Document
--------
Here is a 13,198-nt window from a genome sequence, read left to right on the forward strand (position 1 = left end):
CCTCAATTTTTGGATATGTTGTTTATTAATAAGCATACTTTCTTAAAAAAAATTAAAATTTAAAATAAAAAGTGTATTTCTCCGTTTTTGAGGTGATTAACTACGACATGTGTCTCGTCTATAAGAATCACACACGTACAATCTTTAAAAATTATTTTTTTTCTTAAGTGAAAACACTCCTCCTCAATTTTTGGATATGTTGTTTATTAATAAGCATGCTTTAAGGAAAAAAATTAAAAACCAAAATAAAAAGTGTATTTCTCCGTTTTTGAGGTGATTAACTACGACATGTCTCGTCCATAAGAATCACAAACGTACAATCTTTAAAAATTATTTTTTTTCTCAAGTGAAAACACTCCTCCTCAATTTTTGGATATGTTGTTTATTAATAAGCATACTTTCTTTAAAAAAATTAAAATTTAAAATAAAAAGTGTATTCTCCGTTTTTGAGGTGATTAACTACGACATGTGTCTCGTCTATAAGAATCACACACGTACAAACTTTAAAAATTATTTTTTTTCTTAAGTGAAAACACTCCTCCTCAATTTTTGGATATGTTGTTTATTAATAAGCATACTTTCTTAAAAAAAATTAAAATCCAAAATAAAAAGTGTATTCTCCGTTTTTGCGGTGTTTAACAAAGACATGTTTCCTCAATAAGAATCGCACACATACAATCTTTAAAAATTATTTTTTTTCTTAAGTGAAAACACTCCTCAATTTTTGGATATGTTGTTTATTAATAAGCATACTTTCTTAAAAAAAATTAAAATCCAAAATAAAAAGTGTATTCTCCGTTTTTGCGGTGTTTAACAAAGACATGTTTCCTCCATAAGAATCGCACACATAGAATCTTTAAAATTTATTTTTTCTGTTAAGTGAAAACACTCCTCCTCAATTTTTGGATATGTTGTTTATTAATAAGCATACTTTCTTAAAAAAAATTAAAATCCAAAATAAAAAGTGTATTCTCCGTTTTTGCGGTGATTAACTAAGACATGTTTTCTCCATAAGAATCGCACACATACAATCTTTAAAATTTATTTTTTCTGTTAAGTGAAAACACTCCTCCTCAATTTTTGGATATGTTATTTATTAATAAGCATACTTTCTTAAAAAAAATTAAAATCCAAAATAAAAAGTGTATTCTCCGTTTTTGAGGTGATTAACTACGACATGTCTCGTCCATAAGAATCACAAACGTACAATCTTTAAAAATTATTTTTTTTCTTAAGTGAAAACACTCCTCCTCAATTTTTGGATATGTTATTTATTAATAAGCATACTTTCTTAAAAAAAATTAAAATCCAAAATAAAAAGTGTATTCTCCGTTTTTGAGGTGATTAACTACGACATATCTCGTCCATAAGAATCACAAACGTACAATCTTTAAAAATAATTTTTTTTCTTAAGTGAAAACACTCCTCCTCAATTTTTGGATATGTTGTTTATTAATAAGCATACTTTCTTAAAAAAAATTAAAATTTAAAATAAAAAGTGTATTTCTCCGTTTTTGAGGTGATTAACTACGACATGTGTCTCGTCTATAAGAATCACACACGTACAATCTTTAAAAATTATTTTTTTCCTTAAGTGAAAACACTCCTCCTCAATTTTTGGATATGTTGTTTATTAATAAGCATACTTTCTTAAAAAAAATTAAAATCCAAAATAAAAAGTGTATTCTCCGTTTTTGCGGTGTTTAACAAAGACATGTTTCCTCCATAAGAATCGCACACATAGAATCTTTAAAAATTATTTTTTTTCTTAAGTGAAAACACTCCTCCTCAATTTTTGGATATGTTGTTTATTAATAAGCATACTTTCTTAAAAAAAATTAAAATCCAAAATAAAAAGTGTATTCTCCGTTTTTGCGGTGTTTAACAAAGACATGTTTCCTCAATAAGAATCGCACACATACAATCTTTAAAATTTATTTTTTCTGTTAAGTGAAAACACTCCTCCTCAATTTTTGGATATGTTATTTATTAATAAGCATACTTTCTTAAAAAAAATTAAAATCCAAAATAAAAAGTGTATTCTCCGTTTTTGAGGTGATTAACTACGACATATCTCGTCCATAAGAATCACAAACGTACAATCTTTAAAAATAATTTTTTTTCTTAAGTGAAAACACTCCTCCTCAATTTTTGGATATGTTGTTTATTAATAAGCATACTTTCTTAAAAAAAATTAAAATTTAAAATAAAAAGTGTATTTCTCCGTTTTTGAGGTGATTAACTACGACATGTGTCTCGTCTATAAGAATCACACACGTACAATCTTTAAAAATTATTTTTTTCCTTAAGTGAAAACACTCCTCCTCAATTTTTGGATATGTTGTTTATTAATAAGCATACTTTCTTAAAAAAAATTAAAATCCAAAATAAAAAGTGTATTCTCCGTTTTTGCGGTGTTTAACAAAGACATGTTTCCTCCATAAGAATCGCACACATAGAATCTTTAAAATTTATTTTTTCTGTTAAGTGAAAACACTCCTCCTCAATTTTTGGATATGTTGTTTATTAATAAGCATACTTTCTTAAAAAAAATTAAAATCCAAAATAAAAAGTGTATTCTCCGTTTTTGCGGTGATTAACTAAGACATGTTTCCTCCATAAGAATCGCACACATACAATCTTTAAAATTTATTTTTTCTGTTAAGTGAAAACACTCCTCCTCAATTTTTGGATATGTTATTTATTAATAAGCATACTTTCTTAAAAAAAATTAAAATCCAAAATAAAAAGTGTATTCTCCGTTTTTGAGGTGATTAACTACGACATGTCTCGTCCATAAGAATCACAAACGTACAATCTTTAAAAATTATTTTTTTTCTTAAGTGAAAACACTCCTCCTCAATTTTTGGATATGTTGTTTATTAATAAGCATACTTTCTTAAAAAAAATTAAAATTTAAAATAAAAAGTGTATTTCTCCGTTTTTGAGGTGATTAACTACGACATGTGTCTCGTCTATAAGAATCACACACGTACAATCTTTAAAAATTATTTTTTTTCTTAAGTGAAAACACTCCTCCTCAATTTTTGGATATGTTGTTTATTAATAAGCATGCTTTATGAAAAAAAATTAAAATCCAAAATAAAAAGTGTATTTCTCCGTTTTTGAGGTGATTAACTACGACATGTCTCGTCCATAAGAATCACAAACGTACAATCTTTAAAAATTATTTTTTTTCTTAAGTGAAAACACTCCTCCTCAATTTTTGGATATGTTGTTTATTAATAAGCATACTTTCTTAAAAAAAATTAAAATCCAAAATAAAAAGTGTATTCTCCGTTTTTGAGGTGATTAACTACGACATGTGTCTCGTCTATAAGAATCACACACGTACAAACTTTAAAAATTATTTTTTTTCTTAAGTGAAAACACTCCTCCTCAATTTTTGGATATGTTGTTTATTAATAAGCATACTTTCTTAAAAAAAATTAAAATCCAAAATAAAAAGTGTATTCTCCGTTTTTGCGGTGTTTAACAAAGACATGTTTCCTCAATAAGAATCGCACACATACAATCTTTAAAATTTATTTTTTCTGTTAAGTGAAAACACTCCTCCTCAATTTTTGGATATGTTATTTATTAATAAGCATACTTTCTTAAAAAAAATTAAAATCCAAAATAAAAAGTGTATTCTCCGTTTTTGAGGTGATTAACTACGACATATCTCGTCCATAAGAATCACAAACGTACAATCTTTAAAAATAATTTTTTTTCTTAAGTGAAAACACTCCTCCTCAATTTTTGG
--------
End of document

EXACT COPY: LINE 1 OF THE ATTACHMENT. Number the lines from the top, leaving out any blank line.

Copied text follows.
Here is a 13,198-nt window from a genome sequence, read left to right on the forward strand (position 1 = left end):